I am writing to you to express my concern over the future of Faversham creek and its related maritime industries. I live in Faversham and my sole concern is for the creek and its industries to prosper once more. I’m not an expert on town planning or related issues or on Thames barges but over the 25 years that I have lived in the town I have grown to love and revere the uniqueness of the creek and its craft. It would be criminal if these were lost to unfortunate development and the creek was not completely restored.
I have read various official reports and comment in the local and national press and my conclusions from this research are that the position concerning the creek’s future is really good and the amount of investment needed may not be as great as perceived. However, certain actions are required on a sooner rather than later basis if the maritime industries around Standard Quay are not to be lost to the town and if the creek is to be navigable along its entire length i.e. by sailing craft of the Thames sailing barge size up to the basin beyond the swing bridge.
The creek and its environs and the future of its related industries should be the first priority of regeneration plans; ahead of housing or other developments as it is the creek and only the creek that holds the key to the successful regeneration of the area. A waterway is a fantastic, priceless asset for a town to have but what is a waterway without ships and the activities that they generate? This just cannot be over emphasised. The creek is an absolute jewel. Just consider that Birmingham has renovated its canals, the Manchester Ship Canal is being re-vitalised etc. etc. So, the creek should be the first priority. Who knows in these days of ever increasing fuel prices whether the creek may have commercial uses not considered at present perhaps Sheps will deliver beer to their London pubs by sea!
Medway Ports Authority (MPA) hold the key to this issue as they are the body responsible for licensing and the management of the navigation. MPA are accepting their responsibilities as they are repairing the sluice gates in the swing bridge which should allow a better head of water to flow and help to clear the channel. MPA also appear to accept that dredging the creek is also their responsibility. If this continues then the creek could be maintained for navigation without recourse to public/planning funding.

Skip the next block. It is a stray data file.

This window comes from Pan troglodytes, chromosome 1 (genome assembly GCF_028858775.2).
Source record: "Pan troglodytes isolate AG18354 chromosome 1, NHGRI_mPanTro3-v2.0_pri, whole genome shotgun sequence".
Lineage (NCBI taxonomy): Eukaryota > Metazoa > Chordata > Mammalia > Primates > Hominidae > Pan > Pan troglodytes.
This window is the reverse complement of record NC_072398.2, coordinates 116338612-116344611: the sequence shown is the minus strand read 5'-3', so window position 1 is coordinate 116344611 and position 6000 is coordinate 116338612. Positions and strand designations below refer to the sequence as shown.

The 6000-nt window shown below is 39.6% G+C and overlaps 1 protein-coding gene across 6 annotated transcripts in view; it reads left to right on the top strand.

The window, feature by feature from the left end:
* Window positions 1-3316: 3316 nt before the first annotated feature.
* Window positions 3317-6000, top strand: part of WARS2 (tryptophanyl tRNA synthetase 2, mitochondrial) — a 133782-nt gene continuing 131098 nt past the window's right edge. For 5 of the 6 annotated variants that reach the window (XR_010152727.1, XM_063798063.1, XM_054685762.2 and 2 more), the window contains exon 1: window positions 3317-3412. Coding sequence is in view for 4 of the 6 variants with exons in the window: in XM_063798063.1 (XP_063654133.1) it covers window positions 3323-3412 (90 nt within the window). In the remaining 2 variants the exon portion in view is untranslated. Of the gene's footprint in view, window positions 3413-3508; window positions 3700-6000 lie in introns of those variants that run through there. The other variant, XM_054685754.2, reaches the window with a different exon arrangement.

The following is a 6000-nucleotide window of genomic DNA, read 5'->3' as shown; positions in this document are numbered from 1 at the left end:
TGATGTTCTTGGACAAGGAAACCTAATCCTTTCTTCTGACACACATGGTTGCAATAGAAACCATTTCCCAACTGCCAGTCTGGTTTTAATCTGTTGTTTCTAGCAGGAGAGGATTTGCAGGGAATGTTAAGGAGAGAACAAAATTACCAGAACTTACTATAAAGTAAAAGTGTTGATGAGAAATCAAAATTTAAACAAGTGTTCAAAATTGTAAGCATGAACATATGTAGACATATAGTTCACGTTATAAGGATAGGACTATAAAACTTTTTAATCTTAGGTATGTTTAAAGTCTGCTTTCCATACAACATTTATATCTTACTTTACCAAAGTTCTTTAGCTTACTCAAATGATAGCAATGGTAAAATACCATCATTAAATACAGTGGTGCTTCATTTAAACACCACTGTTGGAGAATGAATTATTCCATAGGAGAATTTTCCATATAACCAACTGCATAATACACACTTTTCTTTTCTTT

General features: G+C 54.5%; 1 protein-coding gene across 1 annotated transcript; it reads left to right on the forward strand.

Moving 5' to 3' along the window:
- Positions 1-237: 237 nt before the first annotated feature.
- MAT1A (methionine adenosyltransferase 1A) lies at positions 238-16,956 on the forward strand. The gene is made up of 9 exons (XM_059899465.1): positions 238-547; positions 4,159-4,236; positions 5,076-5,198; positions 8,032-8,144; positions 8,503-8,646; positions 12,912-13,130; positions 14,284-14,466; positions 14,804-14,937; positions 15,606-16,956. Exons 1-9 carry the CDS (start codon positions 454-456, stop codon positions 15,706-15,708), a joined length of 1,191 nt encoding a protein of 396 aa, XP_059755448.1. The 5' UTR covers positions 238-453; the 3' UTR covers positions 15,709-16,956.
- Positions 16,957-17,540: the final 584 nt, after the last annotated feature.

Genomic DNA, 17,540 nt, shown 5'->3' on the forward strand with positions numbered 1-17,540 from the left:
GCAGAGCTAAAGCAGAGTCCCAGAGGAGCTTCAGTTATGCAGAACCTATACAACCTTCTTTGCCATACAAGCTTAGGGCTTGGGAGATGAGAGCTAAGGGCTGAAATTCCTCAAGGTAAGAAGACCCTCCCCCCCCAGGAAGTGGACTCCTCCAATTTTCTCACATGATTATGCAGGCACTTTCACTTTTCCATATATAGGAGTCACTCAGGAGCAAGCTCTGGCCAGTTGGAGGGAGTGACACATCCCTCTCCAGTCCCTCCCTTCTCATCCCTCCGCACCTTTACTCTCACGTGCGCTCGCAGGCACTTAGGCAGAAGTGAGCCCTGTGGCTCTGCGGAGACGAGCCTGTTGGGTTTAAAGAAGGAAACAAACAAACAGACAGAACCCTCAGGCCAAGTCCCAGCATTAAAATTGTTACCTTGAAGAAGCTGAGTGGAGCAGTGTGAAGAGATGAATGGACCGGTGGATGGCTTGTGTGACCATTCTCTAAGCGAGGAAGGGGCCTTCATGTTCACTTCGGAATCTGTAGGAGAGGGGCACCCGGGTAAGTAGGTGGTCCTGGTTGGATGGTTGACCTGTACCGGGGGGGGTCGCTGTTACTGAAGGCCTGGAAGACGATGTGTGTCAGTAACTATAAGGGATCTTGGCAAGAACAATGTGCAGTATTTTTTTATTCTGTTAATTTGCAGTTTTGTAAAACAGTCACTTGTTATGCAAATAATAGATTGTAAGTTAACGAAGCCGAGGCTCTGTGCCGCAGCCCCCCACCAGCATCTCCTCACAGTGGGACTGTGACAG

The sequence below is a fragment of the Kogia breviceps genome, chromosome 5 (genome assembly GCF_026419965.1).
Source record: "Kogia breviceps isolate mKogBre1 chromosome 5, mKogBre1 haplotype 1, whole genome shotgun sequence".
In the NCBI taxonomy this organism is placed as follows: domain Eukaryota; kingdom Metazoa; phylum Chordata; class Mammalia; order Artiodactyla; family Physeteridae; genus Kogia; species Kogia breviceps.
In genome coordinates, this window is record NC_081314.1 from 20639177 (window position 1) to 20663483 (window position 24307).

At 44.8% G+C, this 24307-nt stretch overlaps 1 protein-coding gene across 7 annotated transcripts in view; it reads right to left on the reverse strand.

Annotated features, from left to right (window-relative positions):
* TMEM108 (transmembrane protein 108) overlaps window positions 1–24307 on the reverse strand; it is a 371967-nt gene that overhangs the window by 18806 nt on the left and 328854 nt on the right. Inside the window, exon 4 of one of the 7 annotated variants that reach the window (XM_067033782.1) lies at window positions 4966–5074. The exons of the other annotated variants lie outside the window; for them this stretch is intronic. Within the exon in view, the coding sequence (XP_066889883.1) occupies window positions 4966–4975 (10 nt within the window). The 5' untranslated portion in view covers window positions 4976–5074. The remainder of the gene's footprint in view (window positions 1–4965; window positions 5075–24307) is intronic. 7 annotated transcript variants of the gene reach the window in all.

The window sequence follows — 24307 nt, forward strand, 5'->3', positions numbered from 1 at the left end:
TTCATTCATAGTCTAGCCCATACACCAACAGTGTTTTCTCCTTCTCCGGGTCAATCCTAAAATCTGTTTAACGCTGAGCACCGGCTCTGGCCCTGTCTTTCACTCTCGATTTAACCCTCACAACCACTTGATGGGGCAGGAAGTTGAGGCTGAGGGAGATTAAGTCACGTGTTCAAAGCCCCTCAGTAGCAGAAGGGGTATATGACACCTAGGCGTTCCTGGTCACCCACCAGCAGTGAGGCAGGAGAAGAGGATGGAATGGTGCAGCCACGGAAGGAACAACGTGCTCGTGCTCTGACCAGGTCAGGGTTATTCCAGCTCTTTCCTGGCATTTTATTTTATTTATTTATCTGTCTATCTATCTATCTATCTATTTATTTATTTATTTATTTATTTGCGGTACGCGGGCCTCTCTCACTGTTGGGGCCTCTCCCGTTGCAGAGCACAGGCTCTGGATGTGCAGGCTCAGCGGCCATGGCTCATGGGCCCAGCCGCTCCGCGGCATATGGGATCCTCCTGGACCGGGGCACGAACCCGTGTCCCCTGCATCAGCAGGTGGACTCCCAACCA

The swing bridge is absolutely critical as it gives access to the basin which as mentioned above its sluice gates assist in maintaining water levels. Clarification needs to be made as to the operating capacity of the bridge and of the sluice gates. This should not be delayed. The role of the basin seems to have been down played as the present occupiers of the land surrounding it have no need for it. This is taking a short term view as the availability of the basin to Thames barge sized vessels ( Cambria for example) would enhance not only the area itself but greatly assist in maintaining the navigation of the creek. There was also talk, a few years ago of a maritime museum in the basin area which would include the Graveney boat. Is this a potential use for the purifier building as part of a museum.
MARITIME RELATED INDUSTRIES
The existing businesses must remain at all costs so that the creek will continue to be a living, working environment. This will have several benefits but perhaps the two main ones will be:-
1. Retaining the unique skills in Faversham necessary to restore and repair historic craft. There are a number of benefits from this; up to 50 jobs has been mentioned, training young people in crafts that will stand them in good stead for their working lives. Can we afford to allow 50 skilled jobs to disappear?
2. A working creek will be a far more exciting place to visit than one with a sterile, museum appearance; a couple of ships berthed more for effect than anything else.
This is an issue that I feel very strongly about and it is one that is crucial to Faversham’s future. It is not one where comprimises should be made. The creek should be fully restored first before development. There is already enough housing around the creek ( often of a very poor aesthetic quality) and retail/cafe development must be questionable because of access.